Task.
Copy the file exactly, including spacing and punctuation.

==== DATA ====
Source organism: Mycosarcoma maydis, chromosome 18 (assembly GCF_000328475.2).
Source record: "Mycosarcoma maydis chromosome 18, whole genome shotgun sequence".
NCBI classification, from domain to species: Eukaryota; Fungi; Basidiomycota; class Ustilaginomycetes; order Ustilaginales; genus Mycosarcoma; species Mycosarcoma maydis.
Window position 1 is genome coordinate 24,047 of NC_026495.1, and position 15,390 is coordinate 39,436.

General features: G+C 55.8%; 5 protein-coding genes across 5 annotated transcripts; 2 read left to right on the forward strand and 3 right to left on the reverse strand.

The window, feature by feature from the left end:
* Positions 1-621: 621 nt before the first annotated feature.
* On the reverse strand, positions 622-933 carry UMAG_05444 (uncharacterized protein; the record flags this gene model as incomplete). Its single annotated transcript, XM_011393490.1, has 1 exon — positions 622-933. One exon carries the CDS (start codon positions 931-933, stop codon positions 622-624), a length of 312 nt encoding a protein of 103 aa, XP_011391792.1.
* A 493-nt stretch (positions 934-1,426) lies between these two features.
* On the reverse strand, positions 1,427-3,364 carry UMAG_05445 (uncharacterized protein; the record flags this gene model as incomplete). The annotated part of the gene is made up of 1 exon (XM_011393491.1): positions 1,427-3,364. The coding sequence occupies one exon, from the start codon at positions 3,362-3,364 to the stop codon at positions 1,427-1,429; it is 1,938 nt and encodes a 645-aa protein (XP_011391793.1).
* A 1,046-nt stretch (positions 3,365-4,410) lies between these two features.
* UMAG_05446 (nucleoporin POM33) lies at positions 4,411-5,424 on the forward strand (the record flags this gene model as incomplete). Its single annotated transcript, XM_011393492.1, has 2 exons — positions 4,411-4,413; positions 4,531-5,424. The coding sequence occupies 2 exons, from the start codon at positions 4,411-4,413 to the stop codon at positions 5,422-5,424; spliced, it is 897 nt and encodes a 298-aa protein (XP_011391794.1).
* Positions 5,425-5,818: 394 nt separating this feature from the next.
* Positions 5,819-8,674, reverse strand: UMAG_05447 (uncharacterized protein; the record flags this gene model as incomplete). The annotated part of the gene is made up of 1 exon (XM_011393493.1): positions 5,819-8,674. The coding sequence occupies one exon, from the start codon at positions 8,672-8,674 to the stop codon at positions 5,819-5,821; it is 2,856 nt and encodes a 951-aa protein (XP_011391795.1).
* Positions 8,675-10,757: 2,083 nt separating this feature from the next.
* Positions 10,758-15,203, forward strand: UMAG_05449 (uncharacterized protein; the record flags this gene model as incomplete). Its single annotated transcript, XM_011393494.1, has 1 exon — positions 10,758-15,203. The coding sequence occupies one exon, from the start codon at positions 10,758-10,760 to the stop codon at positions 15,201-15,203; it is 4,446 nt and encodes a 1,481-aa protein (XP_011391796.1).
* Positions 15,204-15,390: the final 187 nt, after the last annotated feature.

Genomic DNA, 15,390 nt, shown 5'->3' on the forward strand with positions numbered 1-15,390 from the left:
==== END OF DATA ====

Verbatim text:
Source organism: Mycosarcoma maydis, chromosome 18 (assembly GCF_000328475.2).
Source record: "Mycosarcoma maydis chromosome 18, whole genome shotgun sequence".
NCBI classification, from domain to species: Eukaryota; Fungi; Basidiomycota; class Ustilaginomycetes; order Ustilaginales; genus Mycosarcoma; species Mycosarcoma maydis.
Window position 1 is genome coordinate 24,047 of NC_026495.1, and position 15,390 is coordinate 39,436.

General features: G+C 55.8%; 5 protein-coding genes across 5 annotated transcripts; 2 read left to right on the forward strand and 3 right to left on the reverse strand.

The window, feature by feature from the left end:
* Positions 1-621: 621 nt before the first annotated feature.
* On the reverse strand, positions 622-933 carry UMAG_05444 (uncharacterized protein; the record flags this gene model as incomplete). Its single annotated transcript, XM_011393490.1, has 1 exon — positions 622-933. One exon carries the CDS (start codon positions 931-933, stop codon positions 622-624), a length of 312 nt encoding a protein of 103 aa, XP_011391792.1.
* A 493-nt stretch (positions 934-1,426) lies between these two features.
* On the reverse strand, positions 1,427-3,364 carry UMAG_05445 (uncharacterized protein; the record flags this gene model as incomplete). The annotated part of the gene is made up of 1 exon (XM_011393491.1): positions 1,427-3,364. The coding sequence occupies one exon, from the start codon at positions 3,362-3,364 to the stop codon at positions 1,427-1,429; it is 1,938 nt and encodes a 645-aa protein (XP_011391793.1).
* A 1,046-nt stretch (positions 3,365-4,410) lies between these two features.
* UMAG_05446 (nucleoporin POM33) lies at positions 4,411-5,424 on the forward strand (the record flags this gene model as incomplete). Its single annotated transcript, XM_011393492.1, has 2 exons — positions 4,411-4,413; positions 4,531-5,424. The coding sequence occupies 2 exons, from the start codon at positions 4,411-4,413 to the stop codon at positions 5,422-5,424; spliced, it is 897 nt and encodes a 298-aa protein (XP_011391794.1).
* Positions 5,425-5,818: 394 nt separating this feature from the next.
* Positions 5,819-8,674, reverse strand: UMAG_05447 (uncharacterized protein; the record flags this gene model as incomplete). The annotated part of the gene is made up of 1 exon (XM_011393493.1): positions 5,819-8,674. The coding sequence occupies one exon, from the start codon at positions 8,672-8,674 to the stop codon at positions 5,819-5,821; it is 2,856 nt and encodes a 951-aa protein (XP_011391795.1).
* Positions 8,675-10,757: 2,083 nt separating this feature from the next.
* Positions 10,758-15,203, forward strand: UMAG_05449 (uncharacterized protein; the record flags this gene model as incomplete). Its single annotated transcript, XM_011393494.1, has 1 exon — positions 10,758-15,203. The coding sequence occupies one exon, from the start codon at positions 10,758-10,760 to the stop codon at positions 15,201-15,203; it is 4,446 nt and encodes a 1,481-aa protein (XP_011391796.1).
* Positions 15,204-15,390: the final 187 nt, after the last annotated feature.

Genomic DNA, 15,390 nt, shown 5'->3' on the forward strand with positions numbered 1-15,390 from the left: